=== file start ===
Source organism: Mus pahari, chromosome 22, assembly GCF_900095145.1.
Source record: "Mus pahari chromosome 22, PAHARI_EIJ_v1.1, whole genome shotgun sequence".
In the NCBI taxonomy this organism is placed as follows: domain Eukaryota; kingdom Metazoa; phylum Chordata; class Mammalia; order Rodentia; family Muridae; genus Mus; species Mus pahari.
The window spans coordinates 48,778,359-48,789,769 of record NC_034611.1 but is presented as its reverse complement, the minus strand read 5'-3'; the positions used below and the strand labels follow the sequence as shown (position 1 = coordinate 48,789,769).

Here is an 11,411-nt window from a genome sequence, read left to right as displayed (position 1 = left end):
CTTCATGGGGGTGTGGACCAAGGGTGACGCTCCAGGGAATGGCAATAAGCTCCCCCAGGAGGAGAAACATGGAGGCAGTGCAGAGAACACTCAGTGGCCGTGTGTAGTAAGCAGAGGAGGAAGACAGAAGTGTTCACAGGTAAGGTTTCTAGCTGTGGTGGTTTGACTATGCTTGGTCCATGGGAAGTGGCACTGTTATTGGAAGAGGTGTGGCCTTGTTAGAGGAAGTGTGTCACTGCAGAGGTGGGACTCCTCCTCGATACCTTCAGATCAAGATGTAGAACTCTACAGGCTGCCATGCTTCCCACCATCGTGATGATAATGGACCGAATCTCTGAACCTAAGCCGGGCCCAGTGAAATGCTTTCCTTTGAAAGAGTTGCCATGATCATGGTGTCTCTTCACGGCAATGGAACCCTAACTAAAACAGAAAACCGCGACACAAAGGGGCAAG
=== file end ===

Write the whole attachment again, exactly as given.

Source organism: Mus pahari, chromosome 22, assembly GCF_900095145.1.
Source record: "Mus pahari chromosome 22, PAHARI_EIJ_v1.1, whole genome shotgun sequence".
In the NCBI taxonomy this organism is placed as follows: domain Eukaryota; kingdom Metazoa; phylum Chordata; class Mammalia; order Rodentia; family Muridae; genus Mus; species Mus pahari.
The window spans coordinates 48,778,359-48,789,769 of record NC_034611.1 but is presented as its reverse complement, the minus strand read 5'-3'; the positions used below and the strand labels follow the sequence as shown (position 1 = coordinate 48,789,769).

Here is an 11,411-nt window from a genome sequence, read left to right as displayed (position 1 = left end):
CTTCATGGGGGTGTGGACCAAGGGTGACGCTCCAGGGAATGGCAATAAGCTCCCCCAGGAGGAGAAACATGGAGGCAGTGCAGAGAACACTCAGTGGCCGTGTGTAGTAAGCAGAGGAGGAAGACAGAAGTGTTCACAGGTAAGGTTTCTAGCTGTGGTGGTTTGACTATGCTTGGTCCATGGGAAGTGGCACTGTTATTGGAAGAGGTGTGGCCTTGTTAGAGGAAGTGTGTCACTGCAGAGGTGGGACTCCTCCTCGATACCTTCAGATCAAGATGTAGAACTCTACAGGCTGCCATGCTTCCCACCATCGTGATGATAATGGACCGAATCTCTGAACCTAAGCCGGGCCCAGTGAAATGCTTTCCTTTGAAAGAGTTGCCATGATCATGGTGTCTCTTCACGGCAATGGAACCCTAACTAAAACAGAAAACCGCGACACAAAGGGGCAAG